Hermeneutic and Buddhist Meditations
Edited By David W. Jardine, Christopher Gilham and Graham McCaffrey
Chapter Two: Idiot Compassion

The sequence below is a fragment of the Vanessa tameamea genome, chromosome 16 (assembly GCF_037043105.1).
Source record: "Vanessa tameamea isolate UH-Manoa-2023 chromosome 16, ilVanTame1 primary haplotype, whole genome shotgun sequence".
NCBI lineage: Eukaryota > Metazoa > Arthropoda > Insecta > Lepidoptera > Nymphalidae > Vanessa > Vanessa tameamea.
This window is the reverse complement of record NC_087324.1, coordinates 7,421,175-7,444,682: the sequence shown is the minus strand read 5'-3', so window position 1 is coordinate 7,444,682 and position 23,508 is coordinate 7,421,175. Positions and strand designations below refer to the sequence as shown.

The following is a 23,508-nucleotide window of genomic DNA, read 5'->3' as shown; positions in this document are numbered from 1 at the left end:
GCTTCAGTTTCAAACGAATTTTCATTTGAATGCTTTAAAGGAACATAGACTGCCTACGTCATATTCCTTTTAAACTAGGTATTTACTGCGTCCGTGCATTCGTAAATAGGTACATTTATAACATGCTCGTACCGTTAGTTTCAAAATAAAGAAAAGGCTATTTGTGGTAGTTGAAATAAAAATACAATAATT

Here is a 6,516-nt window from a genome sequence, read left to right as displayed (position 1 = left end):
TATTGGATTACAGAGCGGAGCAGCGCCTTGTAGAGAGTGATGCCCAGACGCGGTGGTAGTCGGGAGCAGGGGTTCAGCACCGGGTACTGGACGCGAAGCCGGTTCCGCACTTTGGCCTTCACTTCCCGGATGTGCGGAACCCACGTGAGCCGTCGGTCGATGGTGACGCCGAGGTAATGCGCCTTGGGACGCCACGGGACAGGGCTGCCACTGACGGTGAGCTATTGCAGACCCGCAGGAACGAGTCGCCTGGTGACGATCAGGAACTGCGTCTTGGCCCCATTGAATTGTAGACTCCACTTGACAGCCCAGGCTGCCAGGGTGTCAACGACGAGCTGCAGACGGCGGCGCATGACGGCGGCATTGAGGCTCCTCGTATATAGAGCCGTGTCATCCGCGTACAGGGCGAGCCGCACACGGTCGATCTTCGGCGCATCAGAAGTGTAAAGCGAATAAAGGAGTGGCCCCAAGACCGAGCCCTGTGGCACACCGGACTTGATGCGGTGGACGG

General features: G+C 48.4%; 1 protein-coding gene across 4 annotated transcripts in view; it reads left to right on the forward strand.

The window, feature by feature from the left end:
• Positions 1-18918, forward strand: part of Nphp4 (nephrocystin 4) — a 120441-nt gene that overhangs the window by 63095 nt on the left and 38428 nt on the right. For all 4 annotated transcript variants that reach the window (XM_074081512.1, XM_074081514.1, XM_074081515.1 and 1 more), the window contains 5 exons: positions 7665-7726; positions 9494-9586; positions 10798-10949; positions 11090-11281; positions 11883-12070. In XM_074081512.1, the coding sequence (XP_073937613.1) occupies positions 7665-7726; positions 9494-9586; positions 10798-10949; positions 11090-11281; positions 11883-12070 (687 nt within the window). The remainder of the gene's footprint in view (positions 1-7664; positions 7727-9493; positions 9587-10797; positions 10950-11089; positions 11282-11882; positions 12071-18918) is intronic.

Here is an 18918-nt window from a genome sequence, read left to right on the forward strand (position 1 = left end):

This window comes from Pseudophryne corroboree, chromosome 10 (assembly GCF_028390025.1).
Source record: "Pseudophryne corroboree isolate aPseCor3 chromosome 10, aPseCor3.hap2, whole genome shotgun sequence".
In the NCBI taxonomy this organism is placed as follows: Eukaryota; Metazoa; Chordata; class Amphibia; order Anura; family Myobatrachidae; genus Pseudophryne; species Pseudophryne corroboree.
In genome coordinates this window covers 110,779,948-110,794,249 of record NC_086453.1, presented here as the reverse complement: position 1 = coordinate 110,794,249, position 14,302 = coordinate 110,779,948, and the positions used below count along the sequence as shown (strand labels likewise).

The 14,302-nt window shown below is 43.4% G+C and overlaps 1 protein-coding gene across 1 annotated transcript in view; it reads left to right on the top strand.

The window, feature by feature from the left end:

Compassion, “suffering with,” is bound to suffering and arises in response to suffering. If suffering is part of the human condition, an aspect of experience that calls for understanding and not only complaint, rejection, and avoidance, then compassion cannot be simply a countervailing fix for suffering. If suffering is at least in some aspects pedagogic through its intimate place in ecologies of human life, then compassion also has to be honoured without idealization, along with its aporias, shadows, and absences. Here I explore compassion from various directions, including Mahayana Buddhist archetypes of compassion and wisdom and my own experience as a mental health nurse. Compassion deserves attention—it is worthwhile, which means that it is important but signals that it is not necessarily straightforward. “In asking after worthwhileness, we are asked to find our measure in such things that awaken us and our interest” (Jardine, 2012, p. 176). Necessity instils the tragic into suffering, and it does the same for compassion. Suffering and compassion are bound together dialectically. Exploring compassion critically is not about diminishing compassion or looking for self-protective distance. It is pointing to a fuller appreciation of compassion in a world in which it is, and will go on being, misplaced, misguided, or simply missing. And by world, I include my own “body, speech and mind” (Ehrhard, 1991, p. 25), using an expression from Vajrayana and Zen traditions that prompts attention to how we are immersed...
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